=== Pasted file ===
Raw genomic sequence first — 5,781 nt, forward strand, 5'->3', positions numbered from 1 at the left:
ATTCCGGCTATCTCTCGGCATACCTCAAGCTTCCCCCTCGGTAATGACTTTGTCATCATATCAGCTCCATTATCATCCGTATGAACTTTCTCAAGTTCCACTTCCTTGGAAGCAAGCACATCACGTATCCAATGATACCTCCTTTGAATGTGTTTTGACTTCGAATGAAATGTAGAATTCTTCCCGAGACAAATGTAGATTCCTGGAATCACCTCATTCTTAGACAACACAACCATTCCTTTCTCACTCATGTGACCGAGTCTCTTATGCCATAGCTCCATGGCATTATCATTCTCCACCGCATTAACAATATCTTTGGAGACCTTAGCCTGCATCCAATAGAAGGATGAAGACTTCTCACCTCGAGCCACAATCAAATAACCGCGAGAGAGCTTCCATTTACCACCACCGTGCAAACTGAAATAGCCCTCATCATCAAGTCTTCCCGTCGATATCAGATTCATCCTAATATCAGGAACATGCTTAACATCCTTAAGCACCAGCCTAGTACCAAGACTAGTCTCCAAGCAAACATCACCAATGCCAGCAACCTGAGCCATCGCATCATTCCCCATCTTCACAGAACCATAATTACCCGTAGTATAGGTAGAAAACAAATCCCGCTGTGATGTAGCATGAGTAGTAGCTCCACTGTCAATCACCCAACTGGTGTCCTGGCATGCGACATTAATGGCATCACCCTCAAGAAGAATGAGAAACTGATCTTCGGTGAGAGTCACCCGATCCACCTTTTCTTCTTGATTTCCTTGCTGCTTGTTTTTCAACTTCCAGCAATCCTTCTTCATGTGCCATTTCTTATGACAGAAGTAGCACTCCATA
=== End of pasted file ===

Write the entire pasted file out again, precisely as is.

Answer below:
Raw genomic sequence first — 5,781 nt, forward strand, 5'->3', positions numbered from 1 at the left:
ATTCCGGCTATCTCTCGGCATACCTCAAGCTTCCCCCTCGGTAATGACTTTGTCATCATATCAGCTCCATTATCATCCGTATGAACTTTCTCAAGTTCCACTTCCTTGGAAGCAAGCACATCACGTATCCAATGATACCTCCTTTGAATGTGTTTTGACTTCGAATGAAATGTAGAATTCTTCCCGAGACAAATGTAGATTCCTGGAATCACCTCATTCTTAGACAACACAACCATTCCTTTCTCACTCATGTGACCGAGTCTCTTATGCCATAGCTCCATGGCATTATCATTCTCCACCGCATTAACAATATCTTTGGAGACCTTAGCCTGCATCCAATAGAAGGATGAAGACTTCTCACCTCGAGCCACAATCAAATAACCGCGAGAGAGCTTCCATTTACCACCACCGTGCAAACTGAAATAGCCCTCATCATCAAGTCTTCCCGTCGATATCAGATTCATCCTAATATCAGGAACATGCTTAACATCCTTAAGCACCAGCCTAGTACCAAGACTAGTCTCCAAGCAAACATCACCAATGCCAGCAACCTGAGCCATCGCATCATTCCCCATCTTCACAGAACCATAATTACCCGTAGTATAGGTAGAAAACAAATCCCGCTGTGATGTAGCATGAGTAGTAGCTCCACTGTCAATCACCCAACTGGTGTCCTGGCATGCGACATTAATGGCATCACCCTCAAGAAGAATGAGAAACTGATCTTCGGTGAGAGTCACCCGATCCACCTTTTCTTCTTGATTTCCTTGCTGCTTGTTTTTCAACTTCCAGCAATCCTTCTTCATGTGCCATTTCTTATGACAGAAGTAGCACTCCATA